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The afternoon was taken up with more practicalities, with presentations from Graham Hughes (TRAIN Programme Manager) on Horizon 2020, Marie Sklodowska Curie Actions and the requirements of the Grant Agreement; Endre Kiss-Toth (TRAIN Coordinator) on sharing resources vs maintaining independent outcomes; and Claire Hutchinson (Laboratory  Manager at QMUL) on Good Scientific Practice and Ethics. After this the students were split into randomised groups and given a task to complete before the morning that drew on the full scope of the presentations they had absorbed over the previous three days. Tasks completed the students enjoyed themselves with some free time exploring the center of the city.

 

Day 4, 30th March

After a later than planned start, the first item of the morning was for the students to present the outcomes of their tasks to show how much they had understood the various mouse models that will be required across the projects. All came up with very professional presentations considering the short time they had been given to complete them.

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Then it was straight into the last training session of the week, a fully interactive workshop on experimental design and statistics, which had been specially prepared by Tim Heaton, Amy Spencer and Sara Hilditch from  the University of Sheffield’s School of Mathematics and Statistics  The energetic presentation style and focus on real life experimental design challenges the students will face made it a very stimulating and practical few hours.

After a quick lunch it was time to relax and everyone jumped aboard two mini-vans for a  tour of some of the scenic highlights of the Peak District, guided by Graham Hughes and Endre Kiss-Toth. Highlights included a subterranean boat trip down a flooded mine, sampling beers in a Castleton pub and a short walk along the very scenic Monsal Trail before a final group dinner at the Monsal Head Hotel.

 

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Chiara’s Week

chiaraWhen I first heard about this workshop, I started feeling so excited. The idea of meeting the other ESRs and their supervisors for four days in a context of lectures, presentations, workshops and other social activities made me feel really happy as well as impatient.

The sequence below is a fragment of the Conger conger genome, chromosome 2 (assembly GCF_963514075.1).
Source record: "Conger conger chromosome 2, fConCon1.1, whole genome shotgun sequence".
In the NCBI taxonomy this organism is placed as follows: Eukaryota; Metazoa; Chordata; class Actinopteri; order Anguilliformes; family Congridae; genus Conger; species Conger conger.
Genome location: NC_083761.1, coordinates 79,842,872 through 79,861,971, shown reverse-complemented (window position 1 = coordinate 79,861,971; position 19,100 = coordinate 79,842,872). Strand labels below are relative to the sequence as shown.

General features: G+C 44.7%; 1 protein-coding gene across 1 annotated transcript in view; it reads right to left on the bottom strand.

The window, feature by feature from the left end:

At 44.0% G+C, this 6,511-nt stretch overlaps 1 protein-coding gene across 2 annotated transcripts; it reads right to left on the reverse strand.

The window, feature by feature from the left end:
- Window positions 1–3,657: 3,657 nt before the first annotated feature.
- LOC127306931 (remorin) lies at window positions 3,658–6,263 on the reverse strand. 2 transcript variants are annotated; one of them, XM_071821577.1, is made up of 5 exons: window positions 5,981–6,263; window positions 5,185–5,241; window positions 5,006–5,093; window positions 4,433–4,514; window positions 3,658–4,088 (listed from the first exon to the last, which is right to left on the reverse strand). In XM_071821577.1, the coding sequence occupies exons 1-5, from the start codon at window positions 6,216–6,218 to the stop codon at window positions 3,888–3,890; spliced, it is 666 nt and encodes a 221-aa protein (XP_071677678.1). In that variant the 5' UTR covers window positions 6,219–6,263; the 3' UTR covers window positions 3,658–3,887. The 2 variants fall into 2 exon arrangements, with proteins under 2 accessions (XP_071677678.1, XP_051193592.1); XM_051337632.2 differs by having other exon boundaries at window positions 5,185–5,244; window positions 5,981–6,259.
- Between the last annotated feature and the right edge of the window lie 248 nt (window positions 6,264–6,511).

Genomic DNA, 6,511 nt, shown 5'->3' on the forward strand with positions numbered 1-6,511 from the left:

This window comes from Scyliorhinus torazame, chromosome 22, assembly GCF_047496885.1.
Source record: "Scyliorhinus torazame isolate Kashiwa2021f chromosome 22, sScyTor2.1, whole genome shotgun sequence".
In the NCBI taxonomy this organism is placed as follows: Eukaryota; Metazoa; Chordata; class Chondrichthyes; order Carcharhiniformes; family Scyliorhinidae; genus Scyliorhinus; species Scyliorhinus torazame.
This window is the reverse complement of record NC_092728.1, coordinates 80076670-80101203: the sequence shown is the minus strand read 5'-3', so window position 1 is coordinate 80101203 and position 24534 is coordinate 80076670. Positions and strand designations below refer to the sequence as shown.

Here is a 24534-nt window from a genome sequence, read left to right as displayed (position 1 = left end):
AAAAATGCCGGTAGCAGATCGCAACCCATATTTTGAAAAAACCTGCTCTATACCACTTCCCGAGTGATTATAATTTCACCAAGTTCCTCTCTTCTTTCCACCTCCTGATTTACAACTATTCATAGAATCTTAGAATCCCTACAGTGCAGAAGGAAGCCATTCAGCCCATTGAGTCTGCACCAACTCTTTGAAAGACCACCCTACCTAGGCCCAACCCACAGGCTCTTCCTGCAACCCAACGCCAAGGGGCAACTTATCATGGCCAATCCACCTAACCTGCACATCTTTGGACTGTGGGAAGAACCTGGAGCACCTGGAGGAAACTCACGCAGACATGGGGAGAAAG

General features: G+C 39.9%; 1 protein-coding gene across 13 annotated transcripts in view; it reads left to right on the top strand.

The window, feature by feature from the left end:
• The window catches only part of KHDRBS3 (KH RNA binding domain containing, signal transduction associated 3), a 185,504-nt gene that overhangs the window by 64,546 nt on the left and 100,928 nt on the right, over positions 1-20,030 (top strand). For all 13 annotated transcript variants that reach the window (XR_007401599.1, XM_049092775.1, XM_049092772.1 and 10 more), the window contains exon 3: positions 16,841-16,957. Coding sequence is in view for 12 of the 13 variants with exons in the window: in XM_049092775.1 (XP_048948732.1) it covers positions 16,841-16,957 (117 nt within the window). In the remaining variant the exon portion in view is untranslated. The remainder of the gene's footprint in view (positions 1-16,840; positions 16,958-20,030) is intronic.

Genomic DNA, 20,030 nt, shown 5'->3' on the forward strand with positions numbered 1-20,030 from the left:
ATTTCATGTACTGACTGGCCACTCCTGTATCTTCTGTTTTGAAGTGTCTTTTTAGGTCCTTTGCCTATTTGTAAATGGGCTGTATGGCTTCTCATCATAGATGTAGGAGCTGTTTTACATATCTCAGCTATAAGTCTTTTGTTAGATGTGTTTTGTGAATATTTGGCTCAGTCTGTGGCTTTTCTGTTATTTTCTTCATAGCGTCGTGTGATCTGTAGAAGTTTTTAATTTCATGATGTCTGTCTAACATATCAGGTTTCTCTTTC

Then the day came and we all met for the first time at Wagamama for a “Sunday Welcome Dinner”. After a few minutes of general nervousness I honestly felt like we already knew each other. We spontaneously started talking about our past experiences, our countries, our interests, our TRAIN interviews. It was great and I really had a good time with them. We all showed a great enthusiasm of being part of the Tribbles network.

The following days were great, too. I had the occasion to learn much more not only about TRIBBLES and the individual PhD projects but also about all the TRAIN practicalities we are going to deal with in the next couple of months. I really enjoyed the workshop on Experimental Design and Statistics and I was impressed on how Tim and Amy made it so easy to understand, giving us the chance to interact with each other. It was an intense and stimulating experience. All the interventions were extremely useful and all of us made a little contribution, asking or answering questions. I think everyone had a really positive feedback during these TRAIN days.

Beside the “science” part, there was the social part as well, the one I probably liked the most. After spending a whole day talking about our friends TRIBBLES, we enjoyed having dinner all together, each time in a different place. We had a lot of fun and we also took a lot of pictures together. On the last day we were driven by Graham and Endre to the Peak District and we all had a lovely time, enjoying the gorgeous countryside view. And it was the end, unfortunately. Four days passed so quickly.

It was an amazing experience and I am glad to be part of this family. Meeting the whole “TRIBBLES gang” in this context was the best way to start building this network. And of course I am looking forward to attend the second TRAIN workshop and meet all my colleagues and friends again!

Chiara.